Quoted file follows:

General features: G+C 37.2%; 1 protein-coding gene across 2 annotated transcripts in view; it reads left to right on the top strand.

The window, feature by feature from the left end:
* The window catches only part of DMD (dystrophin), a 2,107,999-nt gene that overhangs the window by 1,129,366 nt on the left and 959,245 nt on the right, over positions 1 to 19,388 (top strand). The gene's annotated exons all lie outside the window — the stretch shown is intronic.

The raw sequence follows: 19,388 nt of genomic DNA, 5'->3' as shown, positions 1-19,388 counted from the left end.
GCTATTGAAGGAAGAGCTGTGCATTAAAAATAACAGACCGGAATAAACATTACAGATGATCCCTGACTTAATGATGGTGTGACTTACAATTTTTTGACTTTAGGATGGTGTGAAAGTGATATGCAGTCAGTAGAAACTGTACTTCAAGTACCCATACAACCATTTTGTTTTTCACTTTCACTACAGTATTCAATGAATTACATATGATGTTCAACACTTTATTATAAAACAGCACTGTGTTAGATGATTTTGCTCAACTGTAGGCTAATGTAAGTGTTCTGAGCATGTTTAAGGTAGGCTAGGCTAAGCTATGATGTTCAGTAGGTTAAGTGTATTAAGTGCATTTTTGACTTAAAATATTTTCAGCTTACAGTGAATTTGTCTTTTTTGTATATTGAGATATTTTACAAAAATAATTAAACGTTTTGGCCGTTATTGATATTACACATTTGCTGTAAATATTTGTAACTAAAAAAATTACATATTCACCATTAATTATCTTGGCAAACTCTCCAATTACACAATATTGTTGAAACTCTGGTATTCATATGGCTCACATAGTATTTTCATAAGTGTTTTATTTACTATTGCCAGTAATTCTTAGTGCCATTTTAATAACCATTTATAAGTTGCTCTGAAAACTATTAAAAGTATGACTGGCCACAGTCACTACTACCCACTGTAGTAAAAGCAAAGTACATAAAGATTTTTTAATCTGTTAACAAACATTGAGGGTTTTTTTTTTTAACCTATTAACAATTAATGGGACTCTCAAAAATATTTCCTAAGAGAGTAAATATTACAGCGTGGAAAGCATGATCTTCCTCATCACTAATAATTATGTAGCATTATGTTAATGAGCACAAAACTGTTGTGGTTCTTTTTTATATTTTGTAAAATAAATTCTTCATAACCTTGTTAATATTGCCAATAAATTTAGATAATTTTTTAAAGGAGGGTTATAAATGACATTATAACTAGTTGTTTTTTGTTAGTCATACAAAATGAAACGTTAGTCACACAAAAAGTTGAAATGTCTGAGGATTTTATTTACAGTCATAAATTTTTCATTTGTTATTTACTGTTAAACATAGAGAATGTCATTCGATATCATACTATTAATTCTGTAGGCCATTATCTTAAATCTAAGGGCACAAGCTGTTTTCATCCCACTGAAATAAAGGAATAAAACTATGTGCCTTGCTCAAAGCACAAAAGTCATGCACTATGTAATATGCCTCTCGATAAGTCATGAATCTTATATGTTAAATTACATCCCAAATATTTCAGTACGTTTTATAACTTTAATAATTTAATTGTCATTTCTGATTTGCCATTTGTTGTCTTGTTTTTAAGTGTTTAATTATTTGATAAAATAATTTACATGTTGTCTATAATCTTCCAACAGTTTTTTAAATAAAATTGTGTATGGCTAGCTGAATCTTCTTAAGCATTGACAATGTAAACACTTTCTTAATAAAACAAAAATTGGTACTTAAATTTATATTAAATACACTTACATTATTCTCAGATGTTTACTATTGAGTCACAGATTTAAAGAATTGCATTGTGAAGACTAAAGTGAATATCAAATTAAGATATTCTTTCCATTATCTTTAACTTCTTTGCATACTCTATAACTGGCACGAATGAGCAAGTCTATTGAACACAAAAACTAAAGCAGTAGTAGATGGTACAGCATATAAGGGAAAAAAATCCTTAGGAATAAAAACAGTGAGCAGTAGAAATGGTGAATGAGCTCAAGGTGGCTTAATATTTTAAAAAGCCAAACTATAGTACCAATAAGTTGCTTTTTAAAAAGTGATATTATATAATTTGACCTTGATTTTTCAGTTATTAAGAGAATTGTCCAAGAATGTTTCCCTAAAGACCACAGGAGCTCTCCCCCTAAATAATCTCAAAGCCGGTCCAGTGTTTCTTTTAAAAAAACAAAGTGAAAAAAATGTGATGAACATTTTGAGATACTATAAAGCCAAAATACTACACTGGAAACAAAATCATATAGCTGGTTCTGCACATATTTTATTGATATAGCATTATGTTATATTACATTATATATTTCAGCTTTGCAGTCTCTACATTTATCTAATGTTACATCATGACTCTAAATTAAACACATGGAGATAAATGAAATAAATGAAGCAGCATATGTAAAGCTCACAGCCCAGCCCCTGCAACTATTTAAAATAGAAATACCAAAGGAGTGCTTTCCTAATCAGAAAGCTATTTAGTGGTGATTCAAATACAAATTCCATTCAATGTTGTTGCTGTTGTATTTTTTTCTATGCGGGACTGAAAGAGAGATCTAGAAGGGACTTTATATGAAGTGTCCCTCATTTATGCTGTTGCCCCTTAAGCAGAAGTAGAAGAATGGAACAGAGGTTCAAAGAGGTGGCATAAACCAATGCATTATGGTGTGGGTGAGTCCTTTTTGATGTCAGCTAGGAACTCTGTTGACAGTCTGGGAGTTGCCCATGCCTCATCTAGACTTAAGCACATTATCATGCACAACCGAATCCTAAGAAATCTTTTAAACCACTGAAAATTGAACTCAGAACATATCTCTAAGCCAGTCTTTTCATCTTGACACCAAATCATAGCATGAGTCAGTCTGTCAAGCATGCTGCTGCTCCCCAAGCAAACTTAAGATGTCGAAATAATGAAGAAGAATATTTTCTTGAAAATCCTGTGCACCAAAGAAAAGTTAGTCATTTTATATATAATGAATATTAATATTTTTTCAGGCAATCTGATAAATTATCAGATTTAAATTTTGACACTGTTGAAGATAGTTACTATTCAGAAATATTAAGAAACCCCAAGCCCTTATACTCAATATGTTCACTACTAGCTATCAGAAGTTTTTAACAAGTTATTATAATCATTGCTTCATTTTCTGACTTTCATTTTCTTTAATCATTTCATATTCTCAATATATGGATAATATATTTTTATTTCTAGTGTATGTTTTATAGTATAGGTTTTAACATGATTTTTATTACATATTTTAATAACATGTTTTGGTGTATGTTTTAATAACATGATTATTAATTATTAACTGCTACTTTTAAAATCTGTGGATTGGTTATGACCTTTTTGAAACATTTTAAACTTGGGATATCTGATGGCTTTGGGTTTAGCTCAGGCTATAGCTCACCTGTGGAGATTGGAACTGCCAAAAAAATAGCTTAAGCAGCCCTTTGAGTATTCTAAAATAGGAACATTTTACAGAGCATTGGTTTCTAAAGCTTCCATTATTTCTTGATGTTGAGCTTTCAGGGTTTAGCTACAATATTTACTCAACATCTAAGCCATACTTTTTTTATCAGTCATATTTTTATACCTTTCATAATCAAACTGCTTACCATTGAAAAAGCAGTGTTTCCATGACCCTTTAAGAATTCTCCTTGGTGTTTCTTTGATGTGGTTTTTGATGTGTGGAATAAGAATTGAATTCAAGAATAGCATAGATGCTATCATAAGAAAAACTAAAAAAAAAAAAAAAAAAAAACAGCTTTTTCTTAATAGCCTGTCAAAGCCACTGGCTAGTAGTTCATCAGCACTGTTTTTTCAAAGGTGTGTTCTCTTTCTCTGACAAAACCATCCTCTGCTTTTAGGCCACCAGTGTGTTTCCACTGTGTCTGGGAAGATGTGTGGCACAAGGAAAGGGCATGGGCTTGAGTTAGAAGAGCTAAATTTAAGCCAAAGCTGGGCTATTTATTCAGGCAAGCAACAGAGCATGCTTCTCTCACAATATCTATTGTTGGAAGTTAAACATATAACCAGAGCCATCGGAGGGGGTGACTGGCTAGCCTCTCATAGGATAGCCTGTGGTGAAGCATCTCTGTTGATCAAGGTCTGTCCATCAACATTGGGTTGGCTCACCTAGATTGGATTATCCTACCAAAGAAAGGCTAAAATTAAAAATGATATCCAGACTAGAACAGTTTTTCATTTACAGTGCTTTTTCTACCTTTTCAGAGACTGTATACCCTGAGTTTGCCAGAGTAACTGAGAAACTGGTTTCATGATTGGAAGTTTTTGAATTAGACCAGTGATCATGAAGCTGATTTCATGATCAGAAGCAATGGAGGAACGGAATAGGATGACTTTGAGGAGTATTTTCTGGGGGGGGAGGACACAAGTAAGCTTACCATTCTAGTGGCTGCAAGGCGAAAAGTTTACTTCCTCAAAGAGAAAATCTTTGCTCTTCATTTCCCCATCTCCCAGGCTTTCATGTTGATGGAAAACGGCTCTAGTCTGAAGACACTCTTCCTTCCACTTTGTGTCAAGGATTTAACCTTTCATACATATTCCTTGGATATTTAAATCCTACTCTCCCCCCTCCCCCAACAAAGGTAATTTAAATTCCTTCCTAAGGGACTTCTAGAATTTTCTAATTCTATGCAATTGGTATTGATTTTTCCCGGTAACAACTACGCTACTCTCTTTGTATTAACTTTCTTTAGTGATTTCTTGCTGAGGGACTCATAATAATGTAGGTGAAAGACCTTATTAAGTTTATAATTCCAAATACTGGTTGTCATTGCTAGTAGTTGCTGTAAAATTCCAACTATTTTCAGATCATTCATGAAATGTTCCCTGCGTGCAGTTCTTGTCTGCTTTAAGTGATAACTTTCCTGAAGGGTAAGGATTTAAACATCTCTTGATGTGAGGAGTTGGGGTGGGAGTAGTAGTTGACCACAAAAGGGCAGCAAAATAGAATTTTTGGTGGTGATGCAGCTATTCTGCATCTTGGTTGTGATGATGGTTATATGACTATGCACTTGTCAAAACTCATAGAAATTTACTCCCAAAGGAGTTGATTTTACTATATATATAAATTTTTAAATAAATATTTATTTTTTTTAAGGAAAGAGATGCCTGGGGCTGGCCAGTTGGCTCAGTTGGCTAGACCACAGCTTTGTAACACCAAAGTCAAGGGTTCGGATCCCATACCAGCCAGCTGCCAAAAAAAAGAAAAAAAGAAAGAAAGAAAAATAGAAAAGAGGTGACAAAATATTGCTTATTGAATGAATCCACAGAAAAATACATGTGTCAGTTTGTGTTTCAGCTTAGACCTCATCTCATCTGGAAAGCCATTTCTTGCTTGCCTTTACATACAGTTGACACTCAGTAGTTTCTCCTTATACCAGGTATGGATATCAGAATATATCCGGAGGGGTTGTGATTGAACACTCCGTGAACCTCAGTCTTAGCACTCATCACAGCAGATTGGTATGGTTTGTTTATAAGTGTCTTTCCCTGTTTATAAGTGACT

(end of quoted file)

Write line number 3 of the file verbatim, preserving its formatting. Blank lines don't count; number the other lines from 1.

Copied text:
* The window catches only part of DMD (dystrophin), a 2,107,999-nt gene that overhangs the window by 1,129,366 nt on the left and 959,245 nt on the right, over positions 1 to 19,388 (top strand). The gene's annotated exons all lie outside the window — the stretch shown is intronic.